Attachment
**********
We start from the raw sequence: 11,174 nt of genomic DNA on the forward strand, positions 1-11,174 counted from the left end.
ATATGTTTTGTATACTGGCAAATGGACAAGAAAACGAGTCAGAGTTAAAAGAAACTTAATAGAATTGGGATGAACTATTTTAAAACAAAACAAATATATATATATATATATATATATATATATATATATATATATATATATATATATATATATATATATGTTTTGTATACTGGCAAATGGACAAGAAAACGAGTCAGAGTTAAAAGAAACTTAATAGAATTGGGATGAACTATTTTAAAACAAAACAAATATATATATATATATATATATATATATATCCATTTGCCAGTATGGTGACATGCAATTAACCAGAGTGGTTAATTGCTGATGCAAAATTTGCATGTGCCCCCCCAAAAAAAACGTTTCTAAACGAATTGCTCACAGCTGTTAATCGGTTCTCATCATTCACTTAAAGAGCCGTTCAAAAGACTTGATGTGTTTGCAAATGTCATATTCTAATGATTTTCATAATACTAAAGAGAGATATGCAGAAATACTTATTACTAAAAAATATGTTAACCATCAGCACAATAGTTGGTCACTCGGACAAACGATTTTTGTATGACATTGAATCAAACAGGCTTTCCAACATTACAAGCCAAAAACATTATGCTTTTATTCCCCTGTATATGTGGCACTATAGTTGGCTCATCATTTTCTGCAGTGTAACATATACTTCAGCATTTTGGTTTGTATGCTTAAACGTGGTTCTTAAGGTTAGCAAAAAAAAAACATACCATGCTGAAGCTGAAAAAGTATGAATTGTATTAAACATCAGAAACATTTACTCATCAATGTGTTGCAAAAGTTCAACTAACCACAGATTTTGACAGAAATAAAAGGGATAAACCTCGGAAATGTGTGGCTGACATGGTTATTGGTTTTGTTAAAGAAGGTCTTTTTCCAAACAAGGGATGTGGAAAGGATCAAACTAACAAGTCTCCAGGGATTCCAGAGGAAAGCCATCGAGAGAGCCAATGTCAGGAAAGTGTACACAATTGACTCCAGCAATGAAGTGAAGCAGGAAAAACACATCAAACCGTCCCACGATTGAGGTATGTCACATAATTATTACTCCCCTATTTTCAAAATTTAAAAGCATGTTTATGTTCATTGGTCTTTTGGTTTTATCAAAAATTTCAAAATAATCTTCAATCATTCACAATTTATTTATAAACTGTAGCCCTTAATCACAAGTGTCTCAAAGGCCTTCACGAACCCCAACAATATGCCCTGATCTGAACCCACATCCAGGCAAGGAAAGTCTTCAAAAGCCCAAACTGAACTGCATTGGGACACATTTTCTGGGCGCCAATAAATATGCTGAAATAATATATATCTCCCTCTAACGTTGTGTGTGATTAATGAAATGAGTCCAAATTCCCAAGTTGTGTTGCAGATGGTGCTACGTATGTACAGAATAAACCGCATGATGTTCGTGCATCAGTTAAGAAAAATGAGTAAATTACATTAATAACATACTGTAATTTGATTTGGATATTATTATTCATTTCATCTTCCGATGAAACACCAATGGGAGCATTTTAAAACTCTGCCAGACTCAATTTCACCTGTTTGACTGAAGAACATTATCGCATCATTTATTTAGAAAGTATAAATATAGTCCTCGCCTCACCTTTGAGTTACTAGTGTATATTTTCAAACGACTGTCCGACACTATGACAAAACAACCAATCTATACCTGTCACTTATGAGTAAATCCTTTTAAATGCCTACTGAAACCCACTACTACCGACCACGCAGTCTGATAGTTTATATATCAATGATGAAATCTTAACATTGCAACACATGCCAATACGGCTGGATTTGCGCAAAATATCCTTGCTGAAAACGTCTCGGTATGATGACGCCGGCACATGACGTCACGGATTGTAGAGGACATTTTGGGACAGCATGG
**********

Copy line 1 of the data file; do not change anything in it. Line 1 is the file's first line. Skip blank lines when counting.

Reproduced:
We start from the raw sequence: 11,174 nt of genomic DNA on the forward strand, positions 1-11,174 counted from the left end.